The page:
If you are one of the users of the email encryption tools Pretty Good Privacy and S/MIME there is an important warning for you.
A group of European security expert has discovered a set of critical vulnerabilities in PGP and S/Mime encryption tools that could reveal your encrypted emails in plain text, also the ones you sent in the past.
Pretty Good Privacy is the open source end-to-end encryption standard used to encrypt emails, while S/MIME, Secure/Multipurpose Internet Mail Extensions, is an asymmetric cryptography-based technology that allows users to send digitally signed and encrypted emails.
Sebastian Schinzel, a professor of Computer Security at the Münster University of Applied Sciences, warned the Pretty Good Privacy (PGP) might actually allow Pretty Grievous P0wnage due to vulnerabilities and the worst news is that currently there are no reliable fixes.
There are currently no reliable fixes for the vulnerability. If you use PGP/GPG or S/MIME for very sensitive communication, you should disable it in your email client for now. Also read @EFF’s blog post on this issue: https://t.co/zJh2YHhE5q #efail 2/4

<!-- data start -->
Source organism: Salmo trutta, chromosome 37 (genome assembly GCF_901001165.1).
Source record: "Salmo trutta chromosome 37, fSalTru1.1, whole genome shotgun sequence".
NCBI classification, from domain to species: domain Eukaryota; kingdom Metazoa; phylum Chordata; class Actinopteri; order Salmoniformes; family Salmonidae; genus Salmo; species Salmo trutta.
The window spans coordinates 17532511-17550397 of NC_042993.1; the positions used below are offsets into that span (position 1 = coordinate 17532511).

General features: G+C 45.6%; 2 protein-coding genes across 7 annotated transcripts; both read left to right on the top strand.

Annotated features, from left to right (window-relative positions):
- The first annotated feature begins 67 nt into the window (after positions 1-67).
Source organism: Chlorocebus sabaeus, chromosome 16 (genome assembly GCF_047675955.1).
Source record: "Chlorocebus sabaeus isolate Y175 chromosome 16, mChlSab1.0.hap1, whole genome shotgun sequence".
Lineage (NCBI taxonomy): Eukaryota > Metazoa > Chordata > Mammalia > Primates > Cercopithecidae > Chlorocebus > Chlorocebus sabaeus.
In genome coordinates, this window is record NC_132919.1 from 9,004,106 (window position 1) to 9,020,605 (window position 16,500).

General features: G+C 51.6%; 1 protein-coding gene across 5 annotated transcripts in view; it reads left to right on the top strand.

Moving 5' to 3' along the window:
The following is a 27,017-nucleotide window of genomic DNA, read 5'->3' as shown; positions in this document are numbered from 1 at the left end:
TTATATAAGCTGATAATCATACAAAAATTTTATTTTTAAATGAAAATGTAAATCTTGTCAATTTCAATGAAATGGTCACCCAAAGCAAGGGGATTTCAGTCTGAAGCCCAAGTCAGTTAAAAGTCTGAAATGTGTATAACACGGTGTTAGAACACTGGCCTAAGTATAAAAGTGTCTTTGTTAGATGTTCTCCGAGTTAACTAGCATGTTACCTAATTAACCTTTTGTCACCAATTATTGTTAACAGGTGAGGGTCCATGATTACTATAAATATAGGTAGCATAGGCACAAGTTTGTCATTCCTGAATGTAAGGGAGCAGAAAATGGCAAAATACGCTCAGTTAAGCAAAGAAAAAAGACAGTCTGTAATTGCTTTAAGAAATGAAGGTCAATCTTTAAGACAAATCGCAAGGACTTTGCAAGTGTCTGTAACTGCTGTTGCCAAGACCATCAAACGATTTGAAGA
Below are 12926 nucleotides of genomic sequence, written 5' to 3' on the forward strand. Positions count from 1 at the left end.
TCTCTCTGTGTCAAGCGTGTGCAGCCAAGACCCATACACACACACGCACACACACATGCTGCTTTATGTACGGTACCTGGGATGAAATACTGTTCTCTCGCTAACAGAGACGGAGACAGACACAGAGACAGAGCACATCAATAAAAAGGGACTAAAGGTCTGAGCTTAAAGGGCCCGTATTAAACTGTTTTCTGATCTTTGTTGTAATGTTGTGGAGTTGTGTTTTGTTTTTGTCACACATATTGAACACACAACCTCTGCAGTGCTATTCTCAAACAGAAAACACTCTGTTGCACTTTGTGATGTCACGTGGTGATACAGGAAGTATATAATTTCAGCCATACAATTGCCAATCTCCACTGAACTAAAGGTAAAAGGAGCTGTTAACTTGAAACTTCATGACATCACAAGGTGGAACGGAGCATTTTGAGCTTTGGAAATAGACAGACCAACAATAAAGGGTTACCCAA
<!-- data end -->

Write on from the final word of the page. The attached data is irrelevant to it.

— Sebastian Schinzel (@seecurity) May 14, 2018
The existence of the vulnerabilities was also confirmed by the researchers at the Electronic Frontier Foundation (EFF), the organization also recommended users to uninstall Pretty Good Privacy and S/MIME applications until the issued are fixed.
“A group of European security researchers have released a warning about a set of vulnerabilities affecting users of PGP and S/MIME. EFF has been in communication with the research team, and can confirm that these vulnerabilities pose an immediate risk to those using these tools for email communication, including the potential exposure of the contents of past messages.” reads the blog post published by the EFF.
“Our advice, which mirrors that of the researchers, is to immediately disable and/or uninstall tools that automatically decrypt PGP-encrypted email.”
“Until the flaws described in the paper are more widely understood and fixed, users should arrange for the use of alternative end-to-end secure channels, such as Signal, and temporarily stop sending and especially reading PGP-encrypted email,” states the advisory.
Schnizel will disclose full details on Tuesday morning at 0700 UTC.
(Security Affairs – privacy, hacking)
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